18. (Hey Ben, can you check your messages?) Sorry folks T_D
  19. Hello, I have been asked to play Elgar sonata next year in a special concert. (there's an Elgar year in 2007). What would go well with this, bearing in mind the period and maybe linking up sonatas by other composers around the same time. What would you put with it? First half will incl Mozart sonata, last pieces (encores) will be Elgar. T_D
  20. Point taken fiolmattias, If I ever see him again, I'll find out what the deal was. I certainly wouldn't want to try this much to lose, so much opportunity for others to find fault and little to gain? T_D
  21. Yes, a common problem I'd say. One thing that I like to do in lessons is work on holding the bow lightly and trying to let a "neutral" weight create the sound (i.e. not pressing and just up/down searching for pure tone). If the hold is secure and you practice varying the pressure/speed/tightness of grip, you can learn a lot in a few minutes. One thing that many aspiring players fall down on is not being disciplined with basic tone, they get so into specific techniques for specific places in the music that they forget the whole point of why/how the Violin can be so beautiful. Everyone should try gentle up/down no vibrato and listen and improve!!! T_D
  22. Fascinating, Cihat has produced a CD of Kreutzer, what an idea. I remember him well from our days in London, he was a great player. What I admired most was his amazing geography of the Violin, he just seemed at home everywhere and anywhere on the fingerboard. Well done to him! I would imagine it's good recordings (in terms of the quality of the playing) and I can see how it might be helpful to students all over. Personaly, I don't like at least 1/2 the book (sorry, everyone) but I, like most before and after, have done nearly all of it. T_D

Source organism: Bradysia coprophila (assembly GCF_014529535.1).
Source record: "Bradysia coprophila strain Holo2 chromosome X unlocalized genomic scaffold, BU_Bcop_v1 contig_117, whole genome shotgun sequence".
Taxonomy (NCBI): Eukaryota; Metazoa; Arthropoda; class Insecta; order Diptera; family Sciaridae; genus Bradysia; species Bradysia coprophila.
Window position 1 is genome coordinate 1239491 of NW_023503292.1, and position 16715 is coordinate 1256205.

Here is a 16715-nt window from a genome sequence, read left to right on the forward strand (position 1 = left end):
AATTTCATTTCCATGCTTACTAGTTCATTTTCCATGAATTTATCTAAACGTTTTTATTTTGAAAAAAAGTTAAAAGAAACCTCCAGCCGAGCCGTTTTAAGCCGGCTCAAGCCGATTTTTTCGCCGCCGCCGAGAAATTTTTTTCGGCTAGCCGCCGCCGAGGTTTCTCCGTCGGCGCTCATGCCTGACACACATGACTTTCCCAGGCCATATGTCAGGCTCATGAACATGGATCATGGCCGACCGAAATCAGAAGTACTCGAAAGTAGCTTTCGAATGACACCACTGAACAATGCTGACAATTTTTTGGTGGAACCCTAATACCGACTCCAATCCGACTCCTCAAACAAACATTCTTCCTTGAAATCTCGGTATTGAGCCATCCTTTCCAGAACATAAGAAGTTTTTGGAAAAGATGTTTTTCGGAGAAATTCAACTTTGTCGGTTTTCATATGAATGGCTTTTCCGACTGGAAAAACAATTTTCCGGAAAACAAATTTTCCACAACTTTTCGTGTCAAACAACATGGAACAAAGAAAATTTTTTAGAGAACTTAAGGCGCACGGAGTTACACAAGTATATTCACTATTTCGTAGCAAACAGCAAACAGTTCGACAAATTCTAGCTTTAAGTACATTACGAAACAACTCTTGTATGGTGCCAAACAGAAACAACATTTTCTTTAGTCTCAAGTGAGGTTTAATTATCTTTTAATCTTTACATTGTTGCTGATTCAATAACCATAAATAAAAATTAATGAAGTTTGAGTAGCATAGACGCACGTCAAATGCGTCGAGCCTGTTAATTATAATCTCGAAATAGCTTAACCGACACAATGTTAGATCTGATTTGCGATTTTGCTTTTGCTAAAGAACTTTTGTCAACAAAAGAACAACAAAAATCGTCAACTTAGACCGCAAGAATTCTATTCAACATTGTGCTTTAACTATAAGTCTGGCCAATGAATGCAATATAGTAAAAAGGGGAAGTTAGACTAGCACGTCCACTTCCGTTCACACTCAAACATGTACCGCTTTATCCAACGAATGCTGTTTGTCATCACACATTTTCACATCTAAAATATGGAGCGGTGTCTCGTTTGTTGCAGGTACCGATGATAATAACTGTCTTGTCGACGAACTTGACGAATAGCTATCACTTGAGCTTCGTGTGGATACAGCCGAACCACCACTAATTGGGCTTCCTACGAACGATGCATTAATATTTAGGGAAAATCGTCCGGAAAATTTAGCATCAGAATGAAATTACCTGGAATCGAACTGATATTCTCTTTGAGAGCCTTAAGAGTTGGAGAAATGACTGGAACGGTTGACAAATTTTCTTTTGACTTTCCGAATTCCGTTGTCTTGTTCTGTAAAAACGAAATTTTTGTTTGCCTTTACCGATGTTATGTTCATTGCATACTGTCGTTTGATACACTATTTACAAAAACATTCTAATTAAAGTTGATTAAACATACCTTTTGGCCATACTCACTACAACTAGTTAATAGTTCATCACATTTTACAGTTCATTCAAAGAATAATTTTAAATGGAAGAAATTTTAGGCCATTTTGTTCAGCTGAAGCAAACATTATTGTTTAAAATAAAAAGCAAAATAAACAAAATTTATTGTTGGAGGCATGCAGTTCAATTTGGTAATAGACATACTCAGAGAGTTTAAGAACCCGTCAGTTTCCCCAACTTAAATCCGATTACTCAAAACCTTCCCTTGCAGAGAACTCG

23. Hey thanks Longinus, The photobucket has helped me fix my car too! Just uploaded and linked on a forum, then got a reply from an expert. Ever since I started here (at Mnet) I was looking for a way to post pictures. One thing that may be helpful is that I could probably scan small (a line or two for markings) sections of music also (unless this is not legal). I will try to find some other relevant photos as the time comes up. My quest over the next few days (I am on vacation) is to establish whether there is a way to transfer old VHS-C and Sony Hi8 videos to my computer. I think the issue will not be the S-video out but how to input to the PC (there's no Svideo in). I can do audio, cause my card has lots of inputs, never thought I'd want to do video. Anyone tried this??? T_D
  24. Well that is a good picture and a very handsome bow hold - look at your thumb, (go thumb!) The interesting thing is to see the same balance/arrangement that is so important. The surprise for most new pupils is that the fingers are way more over the bow than one might expect. I HATE to see new students arrive with their fingers on the top (or only just over) the stick. If you want to make a big sound and play robustly, one needs to get the fingers over!!! T_D
  25. here is is again, it may work!